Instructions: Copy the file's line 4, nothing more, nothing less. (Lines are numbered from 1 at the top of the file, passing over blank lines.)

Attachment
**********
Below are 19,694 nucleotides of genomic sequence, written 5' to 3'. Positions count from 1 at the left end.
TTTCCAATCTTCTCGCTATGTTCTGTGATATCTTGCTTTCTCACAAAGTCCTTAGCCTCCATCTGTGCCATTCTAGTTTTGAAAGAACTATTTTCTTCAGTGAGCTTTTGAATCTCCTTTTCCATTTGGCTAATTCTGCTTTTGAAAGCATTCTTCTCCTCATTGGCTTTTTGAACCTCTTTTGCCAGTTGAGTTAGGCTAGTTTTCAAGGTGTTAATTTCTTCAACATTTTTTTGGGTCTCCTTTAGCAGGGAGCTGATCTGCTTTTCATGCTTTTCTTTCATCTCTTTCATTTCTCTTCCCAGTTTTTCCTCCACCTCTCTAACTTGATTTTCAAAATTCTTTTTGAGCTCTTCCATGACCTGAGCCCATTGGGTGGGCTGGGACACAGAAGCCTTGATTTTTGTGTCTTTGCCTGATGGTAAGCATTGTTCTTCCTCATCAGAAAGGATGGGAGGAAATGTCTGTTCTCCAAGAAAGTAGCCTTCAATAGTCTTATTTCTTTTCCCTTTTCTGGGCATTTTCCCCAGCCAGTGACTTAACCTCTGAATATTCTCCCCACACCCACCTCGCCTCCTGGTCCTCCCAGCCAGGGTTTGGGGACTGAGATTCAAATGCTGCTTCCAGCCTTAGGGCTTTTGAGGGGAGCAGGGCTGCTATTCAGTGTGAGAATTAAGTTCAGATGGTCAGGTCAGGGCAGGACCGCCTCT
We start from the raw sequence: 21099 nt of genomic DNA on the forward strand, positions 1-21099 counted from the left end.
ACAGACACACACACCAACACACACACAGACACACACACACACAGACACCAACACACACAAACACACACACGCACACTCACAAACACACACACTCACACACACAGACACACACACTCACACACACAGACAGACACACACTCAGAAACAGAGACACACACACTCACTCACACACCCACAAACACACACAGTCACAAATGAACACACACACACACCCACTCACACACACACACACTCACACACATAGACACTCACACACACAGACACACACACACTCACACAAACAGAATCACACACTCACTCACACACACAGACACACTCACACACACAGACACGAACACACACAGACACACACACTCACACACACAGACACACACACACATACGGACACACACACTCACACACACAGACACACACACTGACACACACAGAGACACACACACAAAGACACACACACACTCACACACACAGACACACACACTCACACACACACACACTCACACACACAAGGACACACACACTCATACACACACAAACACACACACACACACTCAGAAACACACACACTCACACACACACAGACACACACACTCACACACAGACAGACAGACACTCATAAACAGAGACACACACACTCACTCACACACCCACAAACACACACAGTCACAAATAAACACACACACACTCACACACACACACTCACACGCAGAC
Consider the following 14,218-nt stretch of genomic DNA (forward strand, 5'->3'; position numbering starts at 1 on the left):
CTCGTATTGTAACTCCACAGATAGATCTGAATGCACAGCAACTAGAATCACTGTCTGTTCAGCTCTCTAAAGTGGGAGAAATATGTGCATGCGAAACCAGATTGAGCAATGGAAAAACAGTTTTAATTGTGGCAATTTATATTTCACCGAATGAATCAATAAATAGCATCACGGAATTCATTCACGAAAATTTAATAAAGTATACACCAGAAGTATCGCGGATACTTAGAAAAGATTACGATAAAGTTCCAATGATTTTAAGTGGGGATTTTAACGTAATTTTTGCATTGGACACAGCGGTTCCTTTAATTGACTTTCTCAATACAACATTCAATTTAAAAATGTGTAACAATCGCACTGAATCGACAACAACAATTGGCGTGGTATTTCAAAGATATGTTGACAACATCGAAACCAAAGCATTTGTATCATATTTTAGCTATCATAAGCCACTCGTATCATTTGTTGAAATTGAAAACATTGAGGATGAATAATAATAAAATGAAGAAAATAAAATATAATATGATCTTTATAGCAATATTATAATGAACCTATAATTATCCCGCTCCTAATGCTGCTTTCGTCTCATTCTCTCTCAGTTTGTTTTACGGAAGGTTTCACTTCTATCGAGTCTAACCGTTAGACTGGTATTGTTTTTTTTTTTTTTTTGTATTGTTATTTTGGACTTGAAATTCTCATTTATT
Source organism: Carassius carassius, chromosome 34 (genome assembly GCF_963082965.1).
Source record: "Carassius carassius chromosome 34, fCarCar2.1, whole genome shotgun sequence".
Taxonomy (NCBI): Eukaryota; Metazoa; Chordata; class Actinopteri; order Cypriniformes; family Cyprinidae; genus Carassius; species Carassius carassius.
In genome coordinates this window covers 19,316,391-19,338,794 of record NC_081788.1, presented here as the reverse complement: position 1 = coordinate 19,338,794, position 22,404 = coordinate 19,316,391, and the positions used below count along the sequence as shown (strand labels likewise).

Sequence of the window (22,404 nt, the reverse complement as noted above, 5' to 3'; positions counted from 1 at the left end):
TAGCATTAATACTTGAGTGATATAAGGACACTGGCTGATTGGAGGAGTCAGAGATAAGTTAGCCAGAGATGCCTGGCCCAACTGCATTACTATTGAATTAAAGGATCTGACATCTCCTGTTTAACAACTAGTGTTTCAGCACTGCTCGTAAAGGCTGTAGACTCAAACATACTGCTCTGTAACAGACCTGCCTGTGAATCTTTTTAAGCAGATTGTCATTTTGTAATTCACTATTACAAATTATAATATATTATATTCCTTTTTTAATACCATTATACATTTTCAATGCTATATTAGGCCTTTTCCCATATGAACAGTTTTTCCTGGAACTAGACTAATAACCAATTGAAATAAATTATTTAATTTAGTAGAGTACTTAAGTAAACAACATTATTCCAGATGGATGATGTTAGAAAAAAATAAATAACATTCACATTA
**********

ACAGACACACACACCAACACACACACAGACACACACACACACAGACACCAACACACACAAACACACACACGCACACTCACAAACACACACACTCACACACACAGACACACACACTCACACACACAGACAGACACACACTCAGAAACAGAGACACACACACTCACTCACACACCCACAAACACACACAGTCACAAATGAACACACACACACACCCACTCACACACACACACACTCACACACATAGACACTCACACACACAGACACACACACACTCACACAAACAGAATCACACACTCACTCACACACACAGACACACTCACACACACAGACACGAACACACACAGACACACACACTCACACACACAGACACACACACACATACGGACACACACACTCACACACACAGACACACACACTGACACACACAGAGACACACACACAAAGACACACACACACTCACACACACAGACACACACACTCACACACACACACACTCACACACACAAGGACACACACACTCATACACACACAAACACACACACACACACTCAGAAACACACACACTCACACACACACAGACACACACACTCACACACAGACAGACAGACACTCATAAACAGAGACACACACACTCACTCACACACCCACAAACACACACAGTCACAAATAAACACACACACACTCACACACACACACTCACACGCAGAC